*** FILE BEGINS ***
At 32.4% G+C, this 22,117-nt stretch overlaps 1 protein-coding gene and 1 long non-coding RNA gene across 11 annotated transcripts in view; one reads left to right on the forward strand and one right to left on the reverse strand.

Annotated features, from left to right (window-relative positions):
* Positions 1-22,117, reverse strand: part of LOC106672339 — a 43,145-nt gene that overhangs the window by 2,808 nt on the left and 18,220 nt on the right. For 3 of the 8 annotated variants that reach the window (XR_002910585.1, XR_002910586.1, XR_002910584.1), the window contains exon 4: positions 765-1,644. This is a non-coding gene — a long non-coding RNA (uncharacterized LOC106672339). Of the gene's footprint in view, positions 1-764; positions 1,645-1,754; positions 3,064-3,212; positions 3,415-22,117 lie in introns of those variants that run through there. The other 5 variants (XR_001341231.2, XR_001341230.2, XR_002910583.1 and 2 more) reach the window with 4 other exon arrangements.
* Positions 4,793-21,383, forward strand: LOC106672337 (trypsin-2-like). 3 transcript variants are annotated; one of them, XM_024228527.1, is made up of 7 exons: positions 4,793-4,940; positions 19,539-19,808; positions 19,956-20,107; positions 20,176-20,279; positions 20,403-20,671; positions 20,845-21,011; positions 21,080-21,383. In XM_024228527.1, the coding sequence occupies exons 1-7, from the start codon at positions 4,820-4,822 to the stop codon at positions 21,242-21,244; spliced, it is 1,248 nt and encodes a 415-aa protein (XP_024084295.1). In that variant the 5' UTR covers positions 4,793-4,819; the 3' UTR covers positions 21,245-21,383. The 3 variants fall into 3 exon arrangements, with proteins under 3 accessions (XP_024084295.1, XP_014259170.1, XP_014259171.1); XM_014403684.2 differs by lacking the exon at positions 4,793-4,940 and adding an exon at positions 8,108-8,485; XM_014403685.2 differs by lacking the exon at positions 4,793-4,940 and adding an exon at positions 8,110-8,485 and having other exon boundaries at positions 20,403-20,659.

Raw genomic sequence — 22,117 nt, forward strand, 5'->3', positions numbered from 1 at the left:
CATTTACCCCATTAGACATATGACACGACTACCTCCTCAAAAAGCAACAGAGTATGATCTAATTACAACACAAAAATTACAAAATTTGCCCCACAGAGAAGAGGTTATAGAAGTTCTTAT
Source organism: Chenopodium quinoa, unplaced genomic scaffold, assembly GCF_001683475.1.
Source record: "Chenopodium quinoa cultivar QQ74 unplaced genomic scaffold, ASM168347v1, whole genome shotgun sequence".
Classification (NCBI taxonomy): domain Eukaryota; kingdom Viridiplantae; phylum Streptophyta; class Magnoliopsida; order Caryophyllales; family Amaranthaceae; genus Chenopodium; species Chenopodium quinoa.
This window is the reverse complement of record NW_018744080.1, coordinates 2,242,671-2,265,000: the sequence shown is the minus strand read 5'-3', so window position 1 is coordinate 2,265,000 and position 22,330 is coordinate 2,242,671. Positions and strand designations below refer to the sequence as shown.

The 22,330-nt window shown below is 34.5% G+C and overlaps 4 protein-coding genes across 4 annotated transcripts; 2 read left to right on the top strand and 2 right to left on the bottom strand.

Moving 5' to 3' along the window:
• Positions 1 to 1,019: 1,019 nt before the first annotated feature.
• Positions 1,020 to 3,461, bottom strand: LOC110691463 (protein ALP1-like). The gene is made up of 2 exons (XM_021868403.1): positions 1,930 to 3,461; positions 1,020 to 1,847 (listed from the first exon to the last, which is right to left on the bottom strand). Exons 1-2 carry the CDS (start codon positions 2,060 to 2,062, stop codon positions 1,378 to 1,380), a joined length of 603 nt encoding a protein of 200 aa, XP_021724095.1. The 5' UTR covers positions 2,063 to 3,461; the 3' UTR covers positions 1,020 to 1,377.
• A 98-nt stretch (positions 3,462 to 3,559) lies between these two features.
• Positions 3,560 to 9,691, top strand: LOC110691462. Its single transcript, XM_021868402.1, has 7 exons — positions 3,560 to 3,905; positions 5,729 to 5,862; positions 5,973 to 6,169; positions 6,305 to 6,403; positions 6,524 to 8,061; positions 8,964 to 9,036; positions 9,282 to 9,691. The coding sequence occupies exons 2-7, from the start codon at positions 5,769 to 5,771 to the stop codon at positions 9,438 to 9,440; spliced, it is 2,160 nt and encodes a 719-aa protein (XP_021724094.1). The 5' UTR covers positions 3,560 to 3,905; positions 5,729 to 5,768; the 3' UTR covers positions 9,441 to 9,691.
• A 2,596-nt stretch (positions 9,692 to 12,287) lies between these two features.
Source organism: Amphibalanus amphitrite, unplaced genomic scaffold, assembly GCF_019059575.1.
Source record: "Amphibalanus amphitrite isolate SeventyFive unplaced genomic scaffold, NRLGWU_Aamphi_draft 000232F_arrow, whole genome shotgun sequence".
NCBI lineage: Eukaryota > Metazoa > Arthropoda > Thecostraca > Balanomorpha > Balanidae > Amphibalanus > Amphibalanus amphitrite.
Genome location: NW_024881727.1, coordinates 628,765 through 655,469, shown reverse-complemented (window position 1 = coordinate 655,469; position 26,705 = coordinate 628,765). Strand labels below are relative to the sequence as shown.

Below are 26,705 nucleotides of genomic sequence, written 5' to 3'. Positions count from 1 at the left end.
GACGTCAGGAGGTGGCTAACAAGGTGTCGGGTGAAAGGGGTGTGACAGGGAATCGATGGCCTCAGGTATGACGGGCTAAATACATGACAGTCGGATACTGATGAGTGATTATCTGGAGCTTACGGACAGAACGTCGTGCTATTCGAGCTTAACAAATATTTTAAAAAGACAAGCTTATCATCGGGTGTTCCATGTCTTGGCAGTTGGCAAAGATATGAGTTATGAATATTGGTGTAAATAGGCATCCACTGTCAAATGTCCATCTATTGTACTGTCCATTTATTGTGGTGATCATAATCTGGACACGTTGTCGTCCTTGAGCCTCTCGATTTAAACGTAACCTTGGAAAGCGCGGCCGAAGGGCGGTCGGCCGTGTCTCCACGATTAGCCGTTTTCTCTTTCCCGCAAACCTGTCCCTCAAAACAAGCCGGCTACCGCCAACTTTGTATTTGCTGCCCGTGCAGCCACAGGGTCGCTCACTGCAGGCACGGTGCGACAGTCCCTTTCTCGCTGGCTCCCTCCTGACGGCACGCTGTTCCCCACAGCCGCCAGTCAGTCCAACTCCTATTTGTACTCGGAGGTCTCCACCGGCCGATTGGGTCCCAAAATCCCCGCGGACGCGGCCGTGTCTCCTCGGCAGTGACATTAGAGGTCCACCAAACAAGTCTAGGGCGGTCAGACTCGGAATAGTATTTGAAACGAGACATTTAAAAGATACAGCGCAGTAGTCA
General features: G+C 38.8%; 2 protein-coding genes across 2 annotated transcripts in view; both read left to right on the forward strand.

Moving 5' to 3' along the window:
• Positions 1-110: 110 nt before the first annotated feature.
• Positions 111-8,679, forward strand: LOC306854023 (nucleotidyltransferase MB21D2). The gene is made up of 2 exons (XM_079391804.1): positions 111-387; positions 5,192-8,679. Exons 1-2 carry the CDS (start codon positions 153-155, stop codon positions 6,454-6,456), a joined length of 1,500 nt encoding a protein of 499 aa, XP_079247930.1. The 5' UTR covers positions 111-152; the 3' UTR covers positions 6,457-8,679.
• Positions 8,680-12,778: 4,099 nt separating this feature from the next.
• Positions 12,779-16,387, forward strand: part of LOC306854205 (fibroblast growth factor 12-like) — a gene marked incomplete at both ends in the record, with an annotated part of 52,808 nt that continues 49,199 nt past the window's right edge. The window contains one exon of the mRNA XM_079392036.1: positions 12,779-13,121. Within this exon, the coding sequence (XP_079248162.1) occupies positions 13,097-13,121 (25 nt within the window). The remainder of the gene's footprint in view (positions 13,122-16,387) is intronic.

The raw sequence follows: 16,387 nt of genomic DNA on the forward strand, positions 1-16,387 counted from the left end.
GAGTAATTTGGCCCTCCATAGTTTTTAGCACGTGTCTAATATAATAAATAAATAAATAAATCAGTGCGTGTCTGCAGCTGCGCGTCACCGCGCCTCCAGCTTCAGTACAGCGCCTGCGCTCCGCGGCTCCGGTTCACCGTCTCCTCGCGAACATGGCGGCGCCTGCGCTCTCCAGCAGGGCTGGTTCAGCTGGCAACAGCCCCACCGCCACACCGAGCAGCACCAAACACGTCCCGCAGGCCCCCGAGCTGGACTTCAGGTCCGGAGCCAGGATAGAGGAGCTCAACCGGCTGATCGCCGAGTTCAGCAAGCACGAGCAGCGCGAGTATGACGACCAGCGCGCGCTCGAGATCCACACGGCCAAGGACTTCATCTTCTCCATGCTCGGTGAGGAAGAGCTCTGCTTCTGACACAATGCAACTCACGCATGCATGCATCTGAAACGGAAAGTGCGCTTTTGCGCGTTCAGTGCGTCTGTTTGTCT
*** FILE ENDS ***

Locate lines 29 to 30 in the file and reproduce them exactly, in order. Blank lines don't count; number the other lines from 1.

• Positions 12,779-16,387, forward strand: part of LOC306854205 (fibroblast growth factor 12-like) — a gene marked incomplete at both ends in the record, with an annotated part of 52,808 nt that continues 49,199 nt past the window's right edge. The window contains one exon of the mRNA XM_079392036.1: positions 12,779-13,121. Within this exon, the coding sequence (XP_079248162.1) occupies positions 13,097-13,121 (25 nt within the window). The remainder of the gene's footprint in view (positions 13,122-16,387) is intronic.

The raw sequence follows: 16,387 nt of genomic DNA on the forward strand, positions 1-16,387 counted from the left end.